We can only assume that Cheney is already on standard anti-platelet therapy, aspirin and Plavix, considering his multiple stent history. Throw in some warfarin for this latest diagnosis and his blood will be "thinner" than Nicole Richie. Speaking of "thin blood", why do we use this euphemism and who came up with it? The blood's viscosity does not change at all. Is it really that hard to explain or understand that platelets help clots to form and these medications prevent the bonding of platelets to each other? It is due time that the media and PR flack start speaking of medical treatments in real terms rather than 3rd grade metaphors. If advertisors can advertise directly to consumers than consumers should understand medical terminology rather than psedo-scientific analogies.
Back to Cheney's hard-to-believe medical history, Dr. Cameron Akbari, a senior vascular surgeon at Washington Hospital Center in the District of Columbia, said Mr. Cheney’s history of heart disease puts him at only “a very slightly increased risk” of developing a deep venous thrombosis.
“Reasons No. 1, 2, 3, 4 and 5 why he developed this are he was on a very long plane ride,” Dr. Akbari said.
Ok. But why does he keep clotting every portion of his vascular bed. I am quite sure that Cheney has had the over-ordered hypercoagulable work-up, but he should also be tested for aspirin and clopidogrel resistance.
To clarify, it is unlikely that the clot lodged in Cheney's left leg is actually sitting in his calf. The vast majority of these thrombi sit in the larger, more proximal venous system. And lastly, Coumadin or Warfarin, will prevent further propagation of this clot but will not dissolve the clot - so the risk of PE is still there all you anti-Chenites.
One more interesting historical note: Warfarin was named in honor of the Wisconsin Alumni Research Foundation who discovered that coumarin, a byproduct of moldy silage, was a potent anticoagulant and the cause of bleeding cows. Warfarin was first registered for use as a rodenticide in the US in 1952, but its true mechanism of action, the inhibtion of vitamin K-dependent cofactors was not elucidated until 1978.
Sunday, March 04, 2007
The risk of illness was 'quite low,' but anyone who ate raw food at the magazine's Feb. 14 party was urged to receive a preventive shot by Wednesday, the LA County Department of Public Health said Tuesday.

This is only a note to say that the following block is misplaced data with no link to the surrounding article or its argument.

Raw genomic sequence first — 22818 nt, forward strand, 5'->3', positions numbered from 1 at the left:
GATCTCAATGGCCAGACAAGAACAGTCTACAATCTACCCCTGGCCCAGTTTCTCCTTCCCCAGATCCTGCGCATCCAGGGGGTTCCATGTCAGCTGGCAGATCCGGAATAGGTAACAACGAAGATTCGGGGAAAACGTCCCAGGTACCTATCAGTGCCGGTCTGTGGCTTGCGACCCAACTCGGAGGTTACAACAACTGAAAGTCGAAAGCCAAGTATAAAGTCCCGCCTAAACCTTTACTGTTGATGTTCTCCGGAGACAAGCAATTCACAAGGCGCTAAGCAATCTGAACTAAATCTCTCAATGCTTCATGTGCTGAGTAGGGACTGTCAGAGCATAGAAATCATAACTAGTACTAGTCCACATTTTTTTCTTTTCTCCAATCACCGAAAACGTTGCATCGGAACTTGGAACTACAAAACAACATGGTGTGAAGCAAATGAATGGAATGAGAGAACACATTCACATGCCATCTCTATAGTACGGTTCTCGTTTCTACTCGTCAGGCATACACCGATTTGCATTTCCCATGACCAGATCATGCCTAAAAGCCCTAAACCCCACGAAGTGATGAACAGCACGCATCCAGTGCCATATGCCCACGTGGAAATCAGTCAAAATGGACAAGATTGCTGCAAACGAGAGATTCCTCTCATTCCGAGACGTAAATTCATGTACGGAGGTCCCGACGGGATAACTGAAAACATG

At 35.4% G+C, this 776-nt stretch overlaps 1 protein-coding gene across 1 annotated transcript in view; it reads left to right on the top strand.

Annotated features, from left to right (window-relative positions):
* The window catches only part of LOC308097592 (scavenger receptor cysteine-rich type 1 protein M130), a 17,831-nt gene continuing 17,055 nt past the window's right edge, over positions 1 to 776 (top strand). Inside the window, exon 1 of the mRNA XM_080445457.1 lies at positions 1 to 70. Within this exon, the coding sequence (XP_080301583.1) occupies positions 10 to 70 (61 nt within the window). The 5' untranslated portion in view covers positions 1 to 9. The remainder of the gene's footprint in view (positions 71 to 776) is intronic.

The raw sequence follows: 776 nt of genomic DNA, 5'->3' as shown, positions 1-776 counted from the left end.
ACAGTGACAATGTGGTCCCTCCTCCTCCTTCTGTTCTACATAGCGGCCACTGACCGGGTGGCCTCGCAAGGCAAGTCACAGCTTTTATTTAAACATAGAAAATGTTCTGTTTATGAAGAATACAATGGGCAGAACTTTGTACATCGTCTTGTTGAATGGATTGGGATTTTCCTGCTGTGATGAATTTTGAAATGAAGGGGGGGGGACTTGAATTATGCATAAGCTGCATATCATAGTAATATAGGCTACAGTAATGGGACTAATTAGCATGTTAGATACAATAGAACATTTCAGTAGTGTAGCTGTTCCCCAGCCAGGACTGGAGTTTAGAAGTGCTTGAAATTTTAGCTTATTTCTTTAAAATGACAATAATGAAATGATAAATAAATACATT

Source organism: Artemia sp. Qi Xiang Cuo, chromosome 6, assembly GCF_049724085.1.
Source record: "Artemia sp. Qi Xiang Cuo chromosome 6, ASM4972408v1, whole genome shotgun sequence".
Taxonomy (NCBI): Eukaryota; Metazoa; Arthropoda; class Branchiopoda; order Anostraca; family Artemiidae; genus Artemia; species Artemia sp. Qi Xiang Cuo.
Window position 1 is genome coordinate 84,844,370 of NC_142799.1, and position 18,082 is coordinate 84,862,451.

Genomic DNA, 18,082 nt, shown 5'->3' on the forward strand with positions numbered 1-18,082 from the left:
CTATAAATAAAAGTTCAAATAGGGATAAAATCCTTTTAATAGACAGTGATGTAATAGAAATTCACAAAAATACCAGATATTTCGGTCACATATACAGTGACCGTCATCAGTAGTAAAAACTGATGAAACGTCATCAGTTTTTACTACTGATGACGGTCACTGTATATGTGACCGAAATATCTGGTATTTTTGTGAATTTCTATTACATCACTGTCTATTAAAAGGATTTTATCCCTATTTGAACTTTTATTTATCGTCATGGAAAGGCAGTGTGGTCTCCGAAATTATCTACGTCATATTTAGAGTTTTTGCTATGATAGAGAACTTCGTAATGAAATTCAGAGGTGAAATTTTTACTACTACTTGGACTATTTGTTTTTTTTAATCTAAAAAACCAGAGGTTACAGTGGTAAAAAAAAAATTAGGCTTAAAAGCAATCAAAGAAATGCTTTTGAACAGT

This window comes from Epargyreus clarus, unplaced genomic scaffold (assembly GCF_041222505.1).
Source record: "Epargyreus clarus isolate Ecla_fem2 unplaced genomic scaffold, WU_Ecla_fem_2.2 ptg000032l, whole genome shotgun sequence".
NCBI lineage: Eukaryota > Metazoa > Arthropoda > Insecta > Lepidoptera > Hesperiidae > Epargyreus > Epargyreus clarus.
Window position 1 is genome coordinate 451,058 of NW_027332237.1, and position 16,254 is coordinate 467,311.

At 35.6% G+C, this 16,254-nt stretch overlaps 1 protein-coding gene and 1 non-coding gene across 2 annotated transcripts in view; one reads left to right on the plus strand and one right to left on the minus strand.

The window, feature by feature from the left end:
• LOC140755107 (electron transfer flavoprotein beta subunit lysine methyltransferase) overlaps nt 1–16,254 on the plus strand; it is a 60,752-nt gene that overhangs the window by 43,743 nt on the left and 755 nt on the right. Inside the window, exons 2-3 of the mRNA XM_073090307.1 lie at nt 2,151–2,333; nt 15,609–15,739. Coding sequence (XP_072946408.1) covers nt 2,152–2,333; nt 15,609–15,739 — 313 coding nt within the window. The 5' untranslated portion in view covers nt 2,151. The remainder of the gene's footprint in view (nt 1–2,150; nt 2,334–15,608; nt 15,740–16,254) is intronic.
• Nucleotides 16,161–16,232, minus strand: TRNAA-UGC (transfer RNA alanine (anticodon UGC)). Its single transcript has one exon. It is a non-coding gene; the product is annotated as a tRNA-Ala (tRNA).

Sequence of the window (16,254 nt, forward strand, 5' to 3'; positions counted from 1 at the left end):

The affected employee was placed on medical leave, said Carl Schuster, president of Wolfgang Puck Catering.
'We immediately worked to take every precaution to further safeguard our patrons and other employees,' Schuster said in a statement.
Sports Illustrated said in a statement that it was taking the situation very seriously and was working directly with county health authorities.
'We are alerting our guests and staff as quickly as possible to ensure they receive the relevant health warnings,' the statement said.
Hep A (HAV) is usually spread via the fecal-oral route, i.e. infected people share the yellowing virus through food and water that they handle – after touching their ass. It is more prevalent in low socioeconomic areas in which a lack of adequate sanitation and poor hygienic practices facilitate spread of the infection.
To get technical on your ass, (and for those of you prepping for Boards) Hepatitis A is a 27 nm, nonenveloped, icosahedral, positive-stranded RNA virus classified in the Heparnavirus genus of the Picornaviridae. But you knew that.
According to our favorite medical resource, UpToDate.com, community outbreaks due to contaminated water or food have also been described, shellfish being the most popular offender. However, several outbreaks related to consumption of “contaminated” green onions have been reported in the literature.
HAV infection usually results in an acute, self-limited illness and only rarely leads to fulminant hepatic failure.
The two most common physical examination findings are jaundice and hepatomegaly, which occur in 70% and 80% of symptomatic patients, respectively. Less common findings include splenomegaly, cervical lymphadenopathy, evanescent rash, arthritis, and, rarely, a leukocytoclastic vasculitis.
Laboratory findings in symptomatic patients are notable for marked elevations of LFTs (usually >1000 IU/dL), serum total and direct bili, and alk phos. Typically, ALT is higher than the AST and bilirubin levels above 10 mg/dL are not uncommon.
The diagnosis of acute HAV infection is made by the detection of anti-HAV antibodies in a patient with the typical clinical presentation. Serum IgM anti-HAV is the gold standard for the detection of acute illness.
Because the disease is usually self-limited, the treatment is supportive.
But believe us, it would be a lot more than supportive if one of the celebs turned yellow.